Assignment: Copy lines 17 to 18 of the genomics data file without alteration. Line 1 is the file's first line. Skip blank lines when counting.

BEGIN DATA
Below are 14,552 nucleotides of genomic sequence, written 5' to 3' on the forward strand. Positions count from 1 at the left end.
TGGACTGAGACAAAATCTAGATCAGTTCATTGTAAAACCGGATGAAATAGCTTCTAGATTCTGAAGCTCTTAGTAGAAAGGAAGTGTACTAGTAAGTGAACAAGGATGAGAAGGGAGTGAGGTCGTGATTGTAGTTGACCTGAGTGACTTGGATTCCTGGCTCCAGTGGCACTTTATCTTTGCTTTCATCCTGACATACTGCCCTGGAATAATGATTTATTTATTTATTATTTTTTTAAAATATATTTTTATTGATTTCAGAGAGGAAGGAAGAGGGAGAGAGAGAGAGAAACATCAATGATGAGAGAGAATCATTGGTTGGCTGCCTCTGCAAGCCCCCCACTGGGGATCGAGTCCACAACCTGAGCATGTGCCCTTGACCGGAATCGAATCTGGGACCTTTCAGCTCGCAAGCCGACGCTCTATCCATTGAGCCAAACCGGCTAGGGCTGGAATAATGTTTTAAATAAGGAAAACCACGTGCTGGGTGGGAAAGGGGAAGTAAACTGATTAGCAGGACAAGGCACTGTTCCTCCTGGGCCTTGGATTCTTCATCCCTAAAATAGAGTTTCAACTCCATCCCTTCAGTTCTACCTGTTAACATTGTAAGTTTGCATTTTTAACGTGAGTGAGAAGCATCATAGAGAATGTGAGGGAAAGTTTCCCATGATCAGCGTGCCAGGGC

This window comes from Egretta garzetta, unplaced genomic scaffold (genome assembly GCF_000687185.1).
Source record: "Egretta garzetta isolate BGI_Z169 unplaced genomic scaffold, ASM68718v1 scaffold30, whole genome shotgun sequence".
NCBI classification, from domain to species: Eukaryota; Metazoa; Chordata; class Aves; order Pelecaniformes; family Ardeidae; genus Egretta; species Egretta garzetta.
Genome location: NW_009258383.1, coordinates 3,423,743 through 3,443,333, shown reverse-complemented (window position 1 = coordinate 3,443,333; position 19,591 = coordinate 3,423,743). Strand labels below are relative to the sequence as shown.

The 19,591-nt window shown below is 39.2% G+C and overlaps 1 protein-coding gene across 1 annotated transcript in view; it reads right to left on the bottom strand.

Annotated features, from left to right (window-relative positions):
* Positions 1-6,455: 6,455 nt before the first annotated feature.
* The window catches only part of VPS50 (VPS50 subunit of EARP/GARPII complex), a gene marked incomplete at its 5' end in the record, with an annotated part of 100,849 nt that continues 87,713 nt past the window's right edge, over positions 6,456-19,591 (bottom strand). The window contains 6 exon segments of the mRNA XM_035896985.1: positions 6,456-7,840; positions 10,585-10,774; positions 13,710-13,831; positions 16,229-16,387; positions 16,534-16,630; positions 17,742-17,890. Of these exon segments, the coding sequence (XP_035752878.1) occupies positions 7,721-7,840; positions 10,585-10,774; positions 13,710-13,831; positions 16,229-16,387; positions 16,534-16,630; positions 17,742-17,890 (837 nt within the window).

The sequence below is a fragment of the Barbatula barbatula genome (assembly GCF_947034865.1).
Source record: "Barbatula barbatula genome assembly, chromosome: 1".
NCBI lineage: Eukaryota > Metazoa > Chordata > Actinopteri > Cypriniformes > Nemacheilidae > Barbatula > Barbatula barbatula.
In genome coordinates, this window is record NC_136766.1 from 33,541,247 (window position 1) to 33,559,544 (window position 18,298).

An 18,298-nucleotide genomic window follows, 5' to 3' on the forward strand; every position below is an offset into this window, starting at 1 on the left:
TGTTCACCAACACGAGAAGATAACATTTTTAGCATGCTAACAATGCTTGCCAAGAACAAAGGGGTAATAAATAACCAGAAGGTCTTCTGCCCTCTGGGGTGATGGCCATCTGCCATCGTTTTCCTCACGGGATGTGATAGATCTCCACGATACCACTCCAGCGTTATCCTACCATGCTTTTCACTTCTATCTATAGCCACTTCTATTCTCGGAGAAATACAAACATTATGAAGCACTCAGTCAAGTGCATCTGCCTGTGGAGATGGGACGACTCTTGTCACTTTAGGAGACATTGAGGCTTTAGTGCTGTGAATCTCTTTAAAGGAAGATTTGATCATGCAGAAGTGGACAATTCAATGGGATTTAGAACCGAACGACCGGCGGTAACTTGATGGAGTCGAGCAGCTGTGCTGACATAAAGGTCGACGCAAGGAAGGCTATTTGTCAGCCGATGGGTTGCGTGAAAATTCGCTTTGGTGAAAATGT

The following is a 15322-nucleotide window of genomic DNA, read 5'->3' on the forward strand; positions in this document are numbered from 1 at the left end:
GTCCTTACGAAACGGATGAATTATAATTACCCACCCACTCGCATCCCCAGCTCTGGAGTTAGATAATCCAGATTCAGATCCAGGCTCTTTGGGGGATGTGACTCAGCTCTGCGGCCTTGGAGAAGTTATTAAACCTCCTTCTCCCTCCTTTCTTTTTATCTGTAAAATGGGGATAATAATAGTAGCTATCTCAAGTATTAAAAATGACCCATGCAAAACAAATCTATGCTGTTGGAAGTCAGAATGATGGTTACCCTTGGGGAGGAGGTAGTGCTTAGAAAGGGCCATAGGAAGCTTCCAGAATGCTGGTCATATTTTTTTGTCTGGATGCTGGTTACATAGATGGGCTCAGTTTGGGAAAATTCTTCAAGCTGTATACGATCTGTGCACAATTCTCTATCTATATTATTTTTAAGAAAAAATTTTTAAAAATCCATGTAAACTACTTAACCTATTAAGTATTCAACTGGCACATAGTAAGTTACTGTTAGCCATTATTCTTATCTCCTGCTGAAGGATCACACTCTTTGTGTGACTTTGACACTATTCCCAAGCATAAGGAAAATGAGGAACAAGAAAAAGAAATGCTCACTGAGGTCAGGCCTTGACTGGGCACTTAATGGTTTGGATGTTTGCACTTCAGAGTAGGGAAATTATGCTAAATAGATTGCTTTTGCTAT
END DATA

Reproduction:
The following is a 15322-nucleotide window of genomic DNA, read 5'->3' on the forward strand; positions in this document are numbered from 1 at the left end:
GTCCTTACGAAACGGATGAATTATAATTACCCACCCACTCGCATCCCCAGCTCTGGAGTTAGATAATCCAGATTCAGATCCAGGCTCTTTGGGGGATGTGACTCAGCTCTGCGGCCTTGGAGAAGTTATTAAACCTCCTTCTCCCTCCTTTCTTTTTATCTGTAAAATGGGGATAATAATAGTAGCTATCTCAAGTATTAAAAATGACCCATGCAAAACAAATCTATGCTGTTGGAAGTCAGAATGATGGTTACCCTTGGGGAGGAGGTAGTGCTTAGAAAGGGCCATAGGAAGCTTCCAGAATGCTGGTCATATTTTTTTGTCTGGATGCTGGTTACATAGATGGGCTCAGTTTGGGAAAATTCTTCAAGCTGTATACGATCTGTGCACAATTCTCTATCTATATTATTTTTAAGAAAAAATTTTTAAAAATCCATGTAAACTACTTAACCTATTAAGTATTCAACTGGCACATAGTAAGTTACTGTTAGCCATTATTCTTATCTCCTGCTGAAGGATCACACTCTTTGTGTGACTTTGACACTATTCCCAAGCATAAGGAAAATGAGGAACAAGAAAAAGAAATGCTCACTGAGGTCAGGCCTTGACTGGGCACTTAATGGTTTGGATGTTTGCACTTCAGAGTAGGGAAATTATGCTAAATAGATTGCTTTTGCTAT